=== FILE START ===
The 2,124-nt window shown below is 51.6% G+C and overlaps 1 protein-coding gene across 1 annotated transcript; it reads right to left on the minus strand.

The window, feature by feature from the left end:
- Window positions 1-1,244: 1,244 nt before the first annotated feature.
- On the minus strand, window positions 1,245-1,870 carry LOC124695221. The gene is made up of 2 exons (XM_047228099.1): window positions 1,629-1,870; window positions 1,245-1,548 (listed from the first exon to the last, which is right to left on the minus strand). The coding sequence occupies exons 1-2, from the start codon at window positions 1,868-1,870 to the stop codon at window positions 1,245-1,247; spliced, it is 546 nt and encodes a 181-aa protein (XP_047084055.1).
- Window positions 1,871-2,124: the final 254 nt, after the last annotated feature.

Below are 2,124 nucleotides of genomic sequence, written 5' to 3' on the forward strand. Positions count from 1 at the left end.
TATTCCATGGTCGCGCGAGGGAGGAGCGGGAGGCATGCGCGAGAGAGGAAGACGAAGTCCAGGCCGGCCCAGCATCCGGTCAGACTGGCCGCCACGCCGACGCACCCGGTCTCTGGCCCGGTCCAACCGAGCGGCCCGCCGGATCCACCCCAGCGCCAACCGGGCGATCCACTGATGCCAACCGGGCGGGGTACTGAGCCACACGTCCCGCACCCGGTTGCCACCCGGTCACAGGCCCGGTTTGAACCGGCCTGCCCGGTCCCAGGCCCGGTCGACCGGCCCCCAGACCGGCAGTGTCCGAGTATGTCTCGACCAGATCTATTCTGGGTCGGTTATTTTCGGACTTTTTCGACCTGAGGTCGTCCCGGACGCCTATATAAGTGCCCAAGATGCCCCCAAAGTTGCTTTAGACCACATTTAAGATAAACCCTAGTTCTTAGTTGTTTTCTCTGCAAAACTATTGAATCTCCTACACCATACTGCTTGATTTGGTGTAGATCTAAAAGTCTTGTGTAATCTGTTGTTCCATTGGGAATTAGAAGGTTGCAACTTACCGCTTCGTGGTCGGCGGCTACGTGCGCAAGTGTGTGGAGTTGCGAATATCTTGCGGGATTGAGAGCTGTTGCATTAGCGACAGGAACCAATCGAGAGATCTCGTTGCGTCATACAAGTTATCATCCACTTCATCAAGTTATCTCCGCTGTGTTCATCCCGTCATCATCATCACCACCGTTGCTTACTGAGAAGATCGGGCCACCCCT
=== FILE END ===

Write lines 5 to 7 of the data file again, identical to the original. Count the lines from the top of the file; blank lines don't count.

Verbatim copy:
- Window positions 1,871-2,124: the final 254 nt, after the last annotated feature.

Below are 2,124 nucleotides of genomic sequence, written 5' to 3' on the forward strand. Positions count from 1 at the left end.
TATTCCATGGTCGCGCGAGGGAGGAGCGGGAGGCATGCGCGAGAGAGGAAGACGAAGTCCAGGCCGGCCCAGCATCCGGTCAGACTGGCCGCCACGCCGACGCACCCGGTCTCTGGCCCGGTCCAACCGAGCGGCCCGCCGGATCCACCCCAGCGCCAACCGGGCGATCCACTGATGCCAACCGGGCGGGGTACTGAGCCACACGTCCCGCACCCGGTTGCCACCCGGTCACAGGCCCGGTTTGAACCGGCCTGCCCGGTCCCAGGCCCGGTCGACCGGCCCCCAGACCGGCAGTGTCCGAGTATGTCTCGACCAGATCTATTCTGGGTCGGTTATTTTCGGACTTTTTCGACCTGAGGTCGTCCCGGACGCCTATATAAGTGCCCAAGATGCCCCCAAAGTTGCTTTAGACCACATTTAAGATAAACCCTAGTTCTTAGTTGTTTTCTCTGCAAAACTATTGAATCTCCTACACCATACTGCTTGATTTGGTGTAGATCTAAAAGTCTTGTGTAATCTGTTGTTCCATTGGGAATTAGAAGGTTGCAACTTACCGCTTCGTGGTCGGCGGCTACGTGCGCAAGTGTGTGGAGTTGCGAATATCTTGCGGGATTGAGAGCTGTTGCATTAGCGACAGGAACCAATCGAGAGATCTCGTTGCGTCATACAAGTTATCATCCACTTCATCAAGTTATCTCCGCTGTGTTCATCCCGTCATCATCATCACCACCGTTGCTTACTGAGAAGATCGGGCCACCCCT